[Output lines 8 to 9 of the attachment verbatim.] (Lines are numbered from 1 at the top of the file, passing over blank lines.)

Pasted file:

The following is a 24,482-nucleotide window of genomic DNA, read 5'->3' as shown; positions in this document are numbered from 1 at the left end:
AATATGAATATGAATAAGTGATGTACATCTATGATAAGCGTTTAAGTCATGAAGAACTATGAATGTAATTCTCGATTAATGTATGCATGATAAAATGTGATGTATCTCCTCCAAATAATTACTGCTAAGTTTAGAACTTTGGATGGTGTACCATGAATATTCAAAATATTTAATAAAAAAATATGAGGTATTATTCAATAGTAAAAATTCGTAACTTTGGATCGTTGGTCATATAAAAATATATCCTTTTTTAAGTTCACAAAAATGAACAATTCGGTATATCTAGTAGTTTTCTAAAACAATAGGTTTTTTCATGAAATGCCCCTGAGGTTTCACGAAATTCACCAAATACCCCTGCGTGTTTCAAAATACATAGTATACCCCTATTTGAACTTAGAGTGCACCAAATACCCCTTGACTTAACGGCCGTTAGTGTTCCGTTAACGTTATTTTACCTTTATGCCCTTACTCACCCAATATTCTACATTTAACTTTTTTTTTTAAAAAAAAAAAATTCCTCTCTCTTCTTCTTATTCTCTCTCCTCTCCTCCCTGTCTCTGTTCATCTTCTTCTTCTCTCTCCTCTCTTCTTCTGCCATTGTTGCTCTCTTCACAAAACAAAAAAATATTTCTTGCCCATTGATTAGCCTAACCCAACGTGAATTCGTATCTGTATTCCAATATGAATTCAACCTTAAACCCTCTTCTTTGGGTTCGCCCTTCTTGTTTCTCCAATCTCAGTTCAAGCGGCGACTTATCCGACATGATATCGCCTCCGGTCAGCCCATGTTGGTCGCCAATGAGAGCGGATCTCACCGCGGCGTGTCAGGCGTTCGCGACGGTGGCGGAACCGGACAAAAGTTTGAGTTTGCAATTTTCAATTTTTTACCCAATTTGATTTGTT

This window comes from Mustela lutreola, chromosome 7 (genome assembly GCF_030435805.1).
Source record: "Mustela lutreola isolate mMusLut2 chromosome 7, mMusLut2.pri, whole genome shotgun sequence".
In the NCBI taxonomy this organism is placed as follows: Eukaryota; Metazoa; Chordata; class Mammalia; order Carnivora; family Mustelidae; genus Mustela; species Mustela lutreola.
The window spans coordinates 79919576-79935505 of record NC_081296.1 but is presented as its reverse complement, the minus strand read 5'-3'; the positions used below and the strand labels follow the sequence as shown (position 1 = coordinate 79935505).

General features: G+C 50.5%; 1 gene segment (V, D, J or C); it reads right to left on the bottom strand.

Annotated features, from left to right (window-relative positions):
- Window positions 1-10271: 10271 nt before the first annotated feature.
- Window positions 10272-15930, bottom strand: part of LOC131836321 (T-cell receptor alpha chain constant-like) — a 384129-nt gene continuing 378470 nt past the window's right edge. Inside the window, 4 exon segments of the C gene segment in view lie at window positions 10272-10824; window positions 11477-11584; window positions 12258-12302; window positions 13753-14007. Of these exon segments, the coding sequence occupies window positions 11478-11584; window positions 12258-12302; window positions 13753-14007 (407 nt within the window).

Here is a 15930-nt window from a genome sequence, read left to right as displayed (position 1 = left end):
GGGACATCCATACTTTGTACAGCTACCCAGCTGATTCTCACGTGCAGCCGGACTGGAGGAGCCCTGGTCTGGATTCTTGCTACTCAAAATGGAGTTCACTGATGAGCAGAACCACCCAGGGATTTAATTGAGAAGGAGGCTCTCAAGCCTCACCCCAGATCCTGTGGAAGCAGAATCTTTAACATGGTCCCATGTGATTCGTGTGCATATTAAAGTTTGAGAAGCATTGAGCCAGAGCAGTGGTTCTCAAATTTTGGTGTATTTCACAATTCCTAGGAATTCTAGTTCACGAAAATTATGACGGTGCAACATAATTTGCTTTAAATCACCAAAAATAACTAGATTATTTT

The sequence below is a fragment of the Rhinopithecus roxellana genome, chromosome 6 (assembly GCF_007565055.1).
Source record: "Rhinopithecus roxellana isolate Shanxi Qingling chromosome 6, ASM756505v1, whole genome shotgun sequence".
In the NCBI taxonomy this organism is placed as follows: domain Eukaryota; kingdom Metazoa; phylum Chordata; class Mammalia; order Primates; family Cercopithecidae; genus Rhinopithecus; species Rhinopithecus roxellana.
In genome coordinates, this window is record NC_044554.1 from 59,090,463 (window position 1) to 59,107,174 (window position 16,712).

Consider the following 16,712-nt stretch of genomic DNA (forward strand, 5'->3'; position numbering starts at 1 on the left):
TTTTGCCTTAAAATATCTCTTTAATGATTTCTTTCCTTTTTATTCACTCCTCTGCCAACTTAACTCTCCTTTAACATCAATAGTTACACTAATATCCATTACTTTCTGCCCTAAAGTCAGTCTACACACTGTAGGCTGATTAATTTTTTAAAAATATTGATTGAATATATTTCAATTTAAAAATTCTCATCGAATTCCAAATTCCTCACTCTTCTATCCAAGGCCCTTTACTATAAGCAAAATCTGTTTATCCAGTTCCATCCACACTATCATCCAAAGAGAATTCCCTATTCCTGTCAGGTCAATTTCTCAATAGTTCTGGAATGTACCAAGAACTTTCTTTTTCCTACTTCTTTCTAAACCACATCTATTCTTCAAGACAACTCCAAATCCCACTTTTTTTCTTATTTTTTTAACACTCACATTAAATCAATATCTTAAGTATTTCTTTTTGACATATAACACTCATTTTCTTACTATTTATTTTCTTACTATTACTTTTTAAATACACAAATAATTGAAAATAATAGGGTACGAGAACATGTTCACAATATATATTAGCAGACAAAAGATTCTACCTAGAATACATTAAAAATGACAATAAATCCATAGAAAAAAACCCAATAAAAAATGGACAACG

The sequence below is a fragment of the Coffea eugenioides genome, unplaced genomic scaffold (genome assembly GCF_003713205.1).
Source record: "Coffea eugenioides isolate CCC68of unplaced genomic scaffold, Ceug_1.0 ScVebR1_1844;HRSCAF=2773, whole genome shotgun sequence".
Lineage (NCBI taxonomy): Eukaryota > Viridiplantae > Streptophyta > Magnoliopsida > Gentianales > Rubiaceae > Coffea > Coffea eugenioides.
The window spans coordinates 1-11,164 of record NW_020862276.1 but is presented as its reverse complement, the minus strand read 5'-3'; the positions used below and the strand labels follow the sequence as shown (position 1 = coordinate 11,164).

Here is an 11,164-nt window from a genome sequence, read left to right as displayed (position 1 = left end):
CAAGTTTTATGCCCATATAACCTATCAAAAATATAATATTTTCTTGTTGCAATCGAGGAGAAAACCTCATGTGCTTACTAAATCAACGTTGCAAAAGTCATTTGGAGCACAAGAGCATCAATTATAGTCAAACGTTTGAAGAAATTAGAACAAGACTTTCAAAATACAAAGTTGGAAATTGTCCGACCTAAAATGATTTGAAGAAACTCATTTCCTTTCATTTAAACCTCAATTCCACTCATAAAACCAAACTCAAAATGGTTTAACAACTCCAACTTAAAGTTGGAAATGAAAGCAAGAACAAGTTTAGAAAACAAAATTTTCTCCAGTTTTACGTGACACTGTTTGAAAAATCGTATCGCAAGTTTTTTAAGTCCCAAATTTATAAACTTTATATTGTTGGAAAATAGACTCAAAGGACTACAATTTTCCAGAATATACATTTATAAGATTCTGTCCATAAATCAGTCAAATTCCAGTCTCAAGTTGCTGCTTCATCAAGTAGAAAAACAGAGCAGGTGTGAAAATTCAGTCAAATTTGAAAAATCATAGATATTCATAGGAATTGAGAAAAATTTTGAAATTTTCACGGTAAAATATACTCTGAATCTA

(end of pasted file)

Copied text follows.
Annotated features, from left to right (window-relative positions):
- Window positions 1-10271: 10271 nt before the first annotated feature.